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Light Rail for L.A.’s Westside
West Los Angeles has become infamous for its traffic. Now, the Westside is finally getting a new light rail, which will connect downtown L.A. to the Pacific Ocean. Photo by jwalker64.

West Los Angeles has become infamous for its traffic. Now, the Westside is finally getting a new light rail, which will connect downtown L.A. to the Pacific Ocean. Photo by jwalker64.

A few weeks ago, we wrote about California’s promising Senate Bill 375 (SB 375), which encourages transit-oriented development by requiring metropolitan planning organizations (MPOs) “to create and implement land use plans that use compact, coordinated, and efficient development patterns to reduce auto dependency.”

The main goal of SB 375 is to reduce vehicle miles traveled (VMT) in California, and thus reduce congestion and greenhouse gas emissions.

Now, the state is a step closer to ensuring that SB 375 lives up to its promise: Los Angeles is getting a new light rail.


As the New York Times reported yesterday, construction on the 8.6-mile first phase of the Westside’s Exposition Line is nearly complete, connecting the University of Southern California with Culver City.

By 2015, the completed 15.6-mile Expo Line will finally connect two major employment centers: downtown Los Angeles and Santa Monica. For the first time, people will be able to glide by the Westside’s notorious gridlock and get dropped off just blocks from the Pacific Ocean. (Along the tracks of some of the mid-twentieth century yellow cars and red cars).

Presently, Angelenos have described any attempt to reach the Westside via public transit as a “soul-crushing experience.”

Officials estimate that 64,000 people will get out of their cars and start riding the rail by 2030. The city’s current light rail system — made up of the Metro’s Blue Line, Green Line, and Gold Line — is the third-busiest of its kind in the United States.

The Westside light rail project had been in the works since 1980, but was continually stalled by residents worried that the train’s street-level design would damage their communities and hoping to keep urban density in check.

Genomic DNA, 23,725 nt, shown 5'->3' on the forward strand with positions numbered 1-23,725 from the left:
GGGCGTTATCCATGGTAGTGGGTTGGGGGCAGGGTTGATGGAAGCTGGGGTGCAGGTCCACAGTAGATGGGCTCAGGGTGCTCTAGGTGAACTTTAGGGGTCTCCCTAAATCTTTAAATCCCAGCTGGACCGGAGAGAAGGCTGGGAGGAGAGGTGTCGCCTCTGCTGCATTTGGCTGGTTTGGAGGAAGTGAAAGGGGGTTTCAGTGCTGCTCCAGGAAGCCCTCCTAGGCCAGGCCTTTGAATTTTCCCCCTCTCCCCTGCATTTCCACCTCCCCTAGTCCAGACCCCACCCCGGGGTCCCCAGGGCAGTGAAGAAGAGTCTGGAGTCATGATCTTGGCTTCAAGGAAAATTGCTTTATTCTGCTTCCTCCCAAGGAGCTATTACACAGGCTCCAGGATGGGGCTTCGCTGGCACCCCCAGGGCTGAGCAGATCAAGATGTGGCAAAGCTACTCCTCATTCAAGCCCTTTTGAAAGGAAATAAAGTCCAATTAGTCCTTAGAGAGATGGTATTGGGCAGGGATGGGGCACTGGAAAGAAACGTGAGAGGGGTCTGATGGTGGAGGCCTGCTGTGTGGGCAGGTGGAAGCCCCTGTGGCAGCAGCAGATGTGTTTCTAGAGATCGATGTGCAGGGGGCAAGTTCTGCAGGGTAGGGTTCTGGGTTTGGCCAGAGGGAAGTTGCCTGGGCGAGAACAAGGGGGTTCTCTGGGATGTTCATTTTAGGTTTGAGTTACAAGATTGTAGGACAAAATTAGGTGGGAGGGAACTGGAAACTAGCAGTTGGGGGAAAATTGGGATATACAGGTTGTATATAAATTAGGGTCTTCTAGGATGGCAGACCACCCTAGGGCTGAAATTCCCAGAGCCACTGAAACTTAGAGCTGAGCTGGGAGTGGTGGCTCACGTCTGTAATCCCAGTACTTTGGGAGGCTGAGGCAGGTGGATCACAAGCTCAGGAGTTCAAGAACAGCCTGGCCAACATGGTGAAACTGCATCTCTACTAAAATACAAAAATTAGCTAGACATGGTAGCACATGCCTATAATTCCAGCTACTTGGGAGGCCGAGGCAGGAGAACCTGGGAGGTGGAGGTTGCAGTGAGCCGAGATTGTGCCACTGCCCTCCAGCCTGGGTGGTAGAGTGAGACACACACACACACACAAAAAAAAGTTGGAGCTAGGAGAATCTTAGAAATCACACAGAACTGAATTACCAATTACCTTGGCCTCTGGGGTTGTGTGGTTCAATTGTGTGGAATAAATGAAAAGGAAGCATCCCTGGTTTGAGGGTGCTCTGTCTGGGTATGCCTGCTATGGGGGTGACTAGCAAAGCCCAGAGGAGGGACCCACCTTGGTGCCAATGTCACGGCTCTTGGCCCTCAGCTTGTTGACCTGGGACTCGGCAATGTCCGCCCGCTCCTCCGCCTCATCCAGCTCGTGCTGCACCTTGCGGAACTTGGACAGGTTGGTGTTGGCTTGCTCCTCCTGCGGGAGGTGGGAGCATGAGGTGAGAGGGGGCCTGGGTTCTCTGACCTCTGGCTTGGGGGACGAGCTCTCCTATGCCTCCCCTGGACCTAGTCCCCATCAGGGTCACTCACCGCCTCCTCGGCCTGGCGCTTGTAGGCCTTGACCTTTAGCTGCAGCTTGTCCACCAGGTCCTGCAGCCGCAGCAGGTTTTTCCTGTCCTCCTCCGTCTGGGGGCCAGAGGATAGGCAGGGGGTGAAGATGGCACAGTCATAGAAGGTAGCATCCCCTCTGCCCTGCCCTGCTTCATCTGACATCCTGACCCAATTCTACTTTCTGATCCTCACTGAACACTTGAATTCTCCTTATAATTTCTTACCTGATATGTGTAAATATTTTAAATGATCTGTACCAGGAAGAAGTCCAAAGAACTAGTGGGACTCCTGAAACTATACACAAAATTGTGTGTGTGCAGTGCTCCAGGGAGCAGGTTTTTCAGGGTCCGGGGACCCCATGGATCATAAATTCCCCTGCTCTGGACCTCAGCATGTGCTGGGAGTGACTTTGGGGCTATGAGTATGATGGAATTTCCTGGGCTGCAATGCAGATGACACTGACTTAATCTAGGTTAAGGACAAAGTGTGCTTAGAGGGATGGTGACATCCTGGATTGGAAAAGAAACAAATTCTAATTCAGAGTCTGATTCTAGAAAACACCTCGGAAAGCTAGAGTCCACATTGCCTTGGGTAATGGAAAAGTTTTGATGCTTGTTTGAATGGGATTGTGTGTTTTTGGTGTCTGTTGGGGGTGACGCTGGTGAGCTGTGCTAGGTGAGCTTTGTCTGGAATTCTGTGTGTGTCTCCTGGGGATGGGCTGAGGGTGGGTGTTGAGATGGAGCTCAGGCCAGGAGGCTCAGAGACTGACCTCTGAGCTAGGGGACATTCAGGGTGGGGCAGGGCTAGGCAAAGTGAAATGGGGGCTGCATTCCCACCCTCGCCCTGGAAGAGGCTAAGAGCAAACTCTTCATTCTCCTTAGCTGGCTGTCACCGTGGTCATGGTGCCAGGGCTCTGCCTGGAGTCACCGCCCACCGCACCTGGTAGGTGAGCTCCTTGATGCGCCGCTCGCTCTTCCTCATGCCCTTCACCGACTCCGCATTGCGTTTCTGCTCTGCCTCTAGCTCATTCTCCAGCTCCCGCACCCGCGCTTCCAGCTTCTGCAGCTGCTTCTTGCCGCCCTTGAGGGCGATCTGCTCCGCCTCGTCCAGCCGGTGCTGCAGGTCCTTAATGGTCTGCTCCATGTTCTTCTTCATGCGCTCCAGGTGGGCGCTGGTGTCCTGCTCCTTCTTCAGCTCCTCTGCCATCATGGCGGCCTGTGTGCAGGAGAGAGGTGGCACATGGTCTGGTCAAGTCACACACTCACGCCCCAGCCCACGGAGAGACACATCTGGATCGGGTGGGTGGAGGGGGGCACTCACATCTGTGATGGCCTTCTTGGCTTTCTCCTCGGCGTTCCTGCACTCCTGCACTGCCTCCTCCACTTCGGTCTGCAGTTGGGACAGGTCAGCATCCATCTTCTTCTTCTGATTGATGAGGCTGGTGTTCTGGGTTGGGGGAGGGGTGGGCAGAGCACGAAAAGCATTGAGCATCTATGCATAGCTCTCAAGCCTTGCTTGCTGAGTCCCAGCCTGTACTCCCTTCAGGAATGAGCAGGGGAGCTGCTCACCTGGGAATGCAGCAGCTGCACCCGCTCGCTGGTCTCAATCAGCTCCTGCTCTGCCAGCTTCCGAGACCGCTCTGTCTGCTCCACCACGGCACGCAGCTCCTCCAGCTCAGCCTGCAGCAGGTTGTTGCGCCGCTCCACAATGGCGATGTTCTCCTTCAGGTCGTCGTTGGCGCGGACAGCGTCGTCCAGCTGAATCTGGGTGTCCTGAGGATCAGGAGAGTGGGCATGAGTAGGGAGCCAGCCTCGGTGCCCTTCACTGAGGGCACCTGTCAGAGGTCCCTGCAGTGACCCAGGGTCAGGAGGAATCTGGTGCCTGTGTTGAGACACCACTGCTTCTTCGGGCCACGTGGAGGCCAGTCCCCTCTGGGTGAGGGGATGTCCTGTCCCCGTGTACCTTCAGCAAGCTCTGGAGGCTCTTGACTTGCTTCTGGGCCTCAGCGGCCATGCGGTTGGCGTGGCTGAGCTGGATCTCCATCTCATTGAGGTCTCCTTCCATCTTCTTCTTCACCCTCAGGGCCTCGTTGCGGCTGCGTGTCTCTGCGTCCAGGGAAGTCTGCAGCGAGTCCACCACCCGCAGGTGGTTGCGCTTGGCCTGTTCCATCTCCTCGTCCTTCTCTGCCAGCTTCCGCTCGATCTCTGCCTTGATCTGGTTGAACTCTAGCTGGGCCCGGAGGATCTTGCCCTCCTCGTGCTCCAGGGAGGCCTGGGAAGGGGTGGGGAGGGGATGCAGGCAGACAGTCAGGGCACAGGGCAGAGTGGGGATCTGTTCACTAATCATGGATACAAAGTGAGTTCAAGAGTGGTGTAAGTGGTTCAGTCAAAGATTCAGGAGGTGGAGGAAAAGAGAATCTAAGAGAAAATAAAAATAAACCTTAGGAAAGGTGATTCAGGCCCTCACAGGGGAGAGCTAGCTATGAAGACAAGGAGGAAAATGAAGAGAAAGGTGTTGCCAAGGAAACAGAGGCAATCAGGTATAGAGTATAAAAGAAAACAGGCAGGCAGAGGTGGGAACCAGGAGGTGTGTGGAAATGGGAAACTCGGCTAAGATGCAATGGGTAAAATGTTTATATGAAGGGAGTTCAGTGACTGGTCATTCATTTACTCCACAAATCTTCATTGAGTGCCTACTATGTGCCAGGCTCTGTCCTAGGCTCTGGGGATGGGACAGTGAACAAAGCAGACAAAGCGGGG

Still under construction, the new rail is already showing how ongoing improvements in public transit are a great — and necessary — complement to the regulations set by SB 375. Transit investment is essential to making SB 375-style development a reality across California.

Compact, mixed-use infill development is already taking off along the Expo Rail route. A project including 500 housing units and a 300-room hotel was just completed at Hollywood Boulevard and Vine Street. And Santa Monica’s city planning director, Eileen P. Fogarty, says there’s now a booming demand for any real estate within a quarter-mile of a station. The city has received proposals from development giants like Houston-based Hines and Los Angeles’  Casden Properties, a leader in multi-family property development. Samitaur, a Los Angeles developer of innovative buildings, already gained approval — and $11 million in subsidies — to construct a 12-story office building near an Expo station just outside of Culver City.

Still, neighborhood communities clinging to the Westside’s low-rise character continue to battle with developers, promoting height restrictions — such as s five-story limit at a 4.5-acre site by a Culver City station — that some planners say are unrealistic for private developers. A similar conflict has arisen by the Sepulveda Boulevard station, where Casden Property wants to replace a cement plant with what would be one of the Westside’s biggest developments: a complex of four 8-story buildings with 538 residential units and about 266,800 square feet of retail space. In response to residents’ concerns, Casden Chief Executive Alan I. Casden told the New York Times, “Los Angeles is going to go vertical. That’s the only way you can go.”